Nevins said Carlos Espina, the student from Vassar, told him the program was “intellectually rigorous” and “eye-opening” in terms of the numerous field visits. Nevins said Espina looked forward to promoting the program at the professor’s next U.S.-Mexico border course.

Among the other 2018 student participants were UTEP seniors Estrella Loredo and Sandra Dominguez. Loredo is a political science major with a minor in intelligence and national security studies. Dominguez is a communication studies major with a minor in secondary education. Both were born elsewhere but grew up in or near El Paso, speak English and Spanish, and are familiar with the border.

Loredo said she applied for the program because of her interests in border studies, immigration and the plight of children who are subject to the Development, Relief, and Education for Alien Minors (DREAM) Act. She had taken numerous courses about Latin America and had studied human trafficking. She called this program “an incredible opportunity” because it tied reality to classroom theory.

Among her duties were to help prepare a report on the closing of the border and to observe asylum cases at the El Paso Processing Center. She said the program broadened her knowledge of border policies and sharpened her critical thinking skills.

“It was an education to see how the legal system worked and didn’t work,” said Loredo, who assisted the Hope Border Institute. She called the court sessions informative, but emotionally draining. “Seeing people who requested asylum gave me a different perspective. It humanized the studies.”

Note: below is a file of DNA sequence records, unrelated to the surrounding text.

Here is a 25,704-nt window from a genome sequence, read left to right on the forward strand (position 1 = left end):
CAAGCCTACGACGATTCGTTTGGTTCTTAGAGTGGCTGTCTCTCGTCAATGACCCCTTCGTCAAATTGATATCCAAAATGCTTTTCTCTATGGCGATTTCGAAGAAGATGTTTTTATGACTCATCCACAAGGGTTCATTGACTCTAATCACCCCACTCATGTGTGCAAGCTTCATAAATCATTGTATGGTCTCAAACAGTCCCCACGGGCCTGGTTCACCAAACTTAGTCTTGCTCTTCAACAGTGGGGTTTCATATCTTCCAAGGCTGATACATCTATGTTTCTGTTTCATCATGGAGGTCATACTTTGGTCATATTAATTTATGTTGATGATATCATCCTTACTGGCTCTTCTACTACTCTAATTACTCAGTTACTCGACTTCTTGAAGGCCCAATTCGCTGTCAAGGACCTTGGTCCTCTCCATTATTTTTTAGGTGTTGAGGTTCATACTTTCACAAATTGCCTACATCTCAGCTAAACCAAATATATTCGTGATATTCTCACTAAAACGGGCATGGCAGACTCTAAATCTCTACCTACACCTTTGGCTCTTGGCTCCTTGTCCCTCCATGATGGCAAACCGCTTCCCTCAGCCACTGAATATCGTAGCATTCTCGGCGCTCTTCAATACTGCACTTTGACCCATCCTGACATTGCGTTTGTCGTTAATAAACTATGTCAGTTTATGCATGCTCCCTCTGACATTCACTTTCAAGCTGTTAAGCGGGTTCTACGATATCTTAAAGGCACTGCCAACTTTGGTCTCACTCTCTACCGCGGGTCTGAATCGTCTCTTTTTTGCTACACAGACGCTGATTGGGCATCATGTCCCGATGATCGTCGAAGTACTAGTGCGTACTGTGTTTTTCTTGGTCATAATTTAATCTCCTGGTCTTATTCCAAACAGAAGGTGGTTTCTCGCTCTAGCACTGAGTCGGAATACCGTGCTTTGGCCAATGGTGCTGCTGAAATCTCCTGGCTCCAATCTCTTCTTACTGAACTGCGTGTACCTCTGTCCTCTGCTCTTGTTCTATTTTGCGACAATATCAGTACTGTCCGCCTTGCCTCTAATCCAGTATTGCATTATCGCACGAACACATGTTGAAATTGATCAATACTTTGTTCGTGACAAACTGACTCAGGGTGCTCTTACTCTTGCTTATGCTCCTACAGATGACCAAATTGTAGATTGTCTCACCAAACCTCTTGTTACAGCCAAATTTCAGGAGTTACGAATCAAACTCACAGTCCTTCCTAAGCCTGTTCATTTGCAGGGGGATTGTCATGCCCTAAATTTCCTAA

Dominguez was part of the Border Network for Human Rights team. She attended weekly meetings that dealt with family separation issues and the Tornillo detention center.

As part of the network, she studied the effect of extreme militarization of the border, helped present to El Paso County Commissioners a resolution to close the Tornillo center, and observed numerous protests to include two that temporarily closed an international port of entry and the El Paso Processing Center. She said it was impressive to see how quickly the network could organize a protest, but heartbreaking to witness the human suffering.

Dominguez strongly suggested that other students – especially those who are passionate about the border – apply for this program because it will expand one’s perspective of border issues, knowledge of border policies, and network of academic and professional contacts.

“Although the program is only 10 weeks long, it will change your life,” Dominguez said.

Slack laughed and shook his head when asked about his plan for 2019 program. He said the evolving nature of politics on the border makes it uncertain. That said, he still hopes to launch additional investigations that could lead to groundbreaking border studies research.

Slack said he plans to expand on the 2018 program model. Among his ideas is to develop creative ways to involve more UTEP faculty and graduate students. Having said that, he admitted that everything depends on the policies coming out of Washington, D.C.

“What I learned from last summer is that we don’t know what’s coming next,” he said.

Author:  Daniel Perez – UTEP Communications